We're moving some servers today, so there will be a pretty big outage. It won't affect many of the hosted Manila sites, but the Frontier, Samples, Search, and a few other sites will be off the air, and mail to and from UserLand will be out during the move. We'll do it as quickly as we can. Dig we must!
8:06PM: Update on the outage. The sites are back, but the mail server is still out.
I've been nominated for the Top Rave at Wired, and it's nice to get recognition for the role I played in SOAP, of all things. Wow. Thank you. It's a people's choice thing, so you get to vote. Please do.
I had a very nice meeting today with Mitch Kapor. Mitch and I used to be close friends in the early 80s when we were both at Personal Software, the company that was made famous by VisiCalc. Mitch, of course, went on to create Lotus 1-2-3 (see below), and is one of the founders of the EFF, and until recently was a venture capitalist at Accel Partners. Now he's embarking on a new but familiar path, creating a "personal organizer" software product to follow the thread he started with Agenda. It was only a two-hour meeting, with a short walk, but it's amazing how much we covered in such a short time. Mitch groks software like no one else. What an amazing mind he has. It felt, later, like reconnecting with a family member, we have a lot in common, are about the same age, Jewish transplants in California, born in Brooklyn. We're the older generation now, and perhaps not surprisingly, we parse today's world in much the same way. There will be a lot more to say about this meeting, and I hope quite a few more to come. (Also, he's is going to start a Manila site, we're going to host it for him.)
Gary Oliver: Agenda FAQ.
A controversy I forgot to ask him about. Is his name pronounced Kay-pour or Ka-poor. I'm pretty sure I asked him this once a long time ago, most people go for the second pronunciation, but I think it's the first.
Number of members of the New York mail list: 59. Is the next stop Salt Lake City? I'm thinking about driving to hang out with Craig Burton in his hometown. August is a great month for a long auto trip through the high desert. I wonder how many people would come to a dinner next week in Salt Lake?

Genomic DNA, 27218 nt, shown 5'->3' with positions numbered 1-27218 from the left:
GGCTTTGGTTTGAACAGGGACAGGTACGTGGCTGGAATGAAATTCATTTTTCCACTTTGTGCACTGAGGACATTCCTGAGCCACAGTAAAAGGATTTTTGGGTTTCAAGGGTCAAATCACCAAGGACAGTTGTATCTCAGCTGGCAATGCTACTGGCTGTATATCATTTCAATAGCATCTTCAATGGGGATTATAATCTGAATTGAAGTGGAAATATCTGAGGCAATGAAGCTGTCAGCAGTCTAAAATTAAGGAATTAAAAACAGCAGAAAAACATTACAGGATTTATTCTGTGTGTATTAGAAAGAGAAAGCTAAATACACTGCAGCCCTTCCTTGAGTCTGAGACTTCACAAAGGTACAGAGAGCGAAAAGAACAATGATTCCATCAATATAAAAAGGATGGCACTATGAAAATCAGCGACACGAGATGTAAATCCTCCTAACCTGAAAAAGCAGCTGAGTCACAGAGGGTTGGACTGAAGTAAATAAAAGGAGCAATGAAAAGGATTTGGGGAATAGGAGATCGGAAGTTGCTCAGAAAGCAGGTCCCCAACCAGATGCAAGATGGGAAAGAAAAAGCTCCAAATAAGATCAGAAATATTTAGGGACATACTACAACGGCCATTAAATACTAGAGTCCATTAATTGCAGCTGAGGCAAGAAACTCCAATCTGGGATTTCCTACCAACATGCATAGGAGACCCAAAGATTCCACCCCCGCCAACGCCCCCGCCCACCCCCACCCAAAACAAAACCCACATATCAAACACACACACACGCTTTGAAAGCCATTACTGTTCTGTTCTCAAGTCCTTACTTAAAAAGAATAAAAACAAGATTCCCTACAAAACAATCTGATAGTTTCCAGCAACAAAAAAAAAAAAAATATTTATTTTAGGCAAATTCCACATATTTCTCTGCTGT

Microsoft has "developed a tool that eliminates the obvious damage that is caused by the Code Red II worm."
Register: "Given than NCompassí prices were competitive with other vendors in the market such as BroadVision, Vignette and so on, how much of a bombshell will this sort of price cut have on the market?"
SF Chronicle: "Longtime Salon investor Bill Hambrecht and Adobe Systems founder John Warnock are leading a group of 11 investors in putting $2.5 million into the struggling online magazine and may add another $1.5 million during the next month, Salon chief executive Michael O'Donnell said."
Glenn Fleishman: "Here's a fun set of graphs I like to look at that helps me understand who is coming from where (and then I try to figure out why)."
Byte: Distributed OSs. "Some experts define a distributed operating system as an OS that manages a collection of independent computers and makes them appear to the users of the system as a single computer."
workspace.userlandSamples.blogger connects Frontier and Radio to Blogger through its new XML-RPC interface.
A new look for the Talking Moose site. Nice!
Register: "As patent owners Microsoft can not only demand royalty payments but also refuse to issue a licence altogether and simply demand that use of the application using the patented software be stopped immediately."
DRM, or Digital Rights Management, is one of the major themes of Windows XP. It's a loop back to the 1980s when copy protected software was the norm. Most of the articles from this period are not on the Web, but luckily my mom kept a copy of this 9/28/86 NY Times article that I was quoted in during the copy protection rebellion. "'The users have taken control of the business,' said David Winer, president of Living Videotext, a software company in Mountain View, Calif., best know [sic] for ThinkTank, a program used to draft outlines." We can expect articles like this one to come back too -- in 2002 or 2003.
At the time, most Microsoft software was not copy protected, so most of the users' ire was directed at Lotus, which was then the leading software company. Lotus' 1-2-3 spreadsheet program was copy protected.
Renato Iannella: Digital Rights Management Architectures.
© Copyright 1997-2005 Dave Winer. The picture at the top of the page may change from time to time. Previous graphics are archived.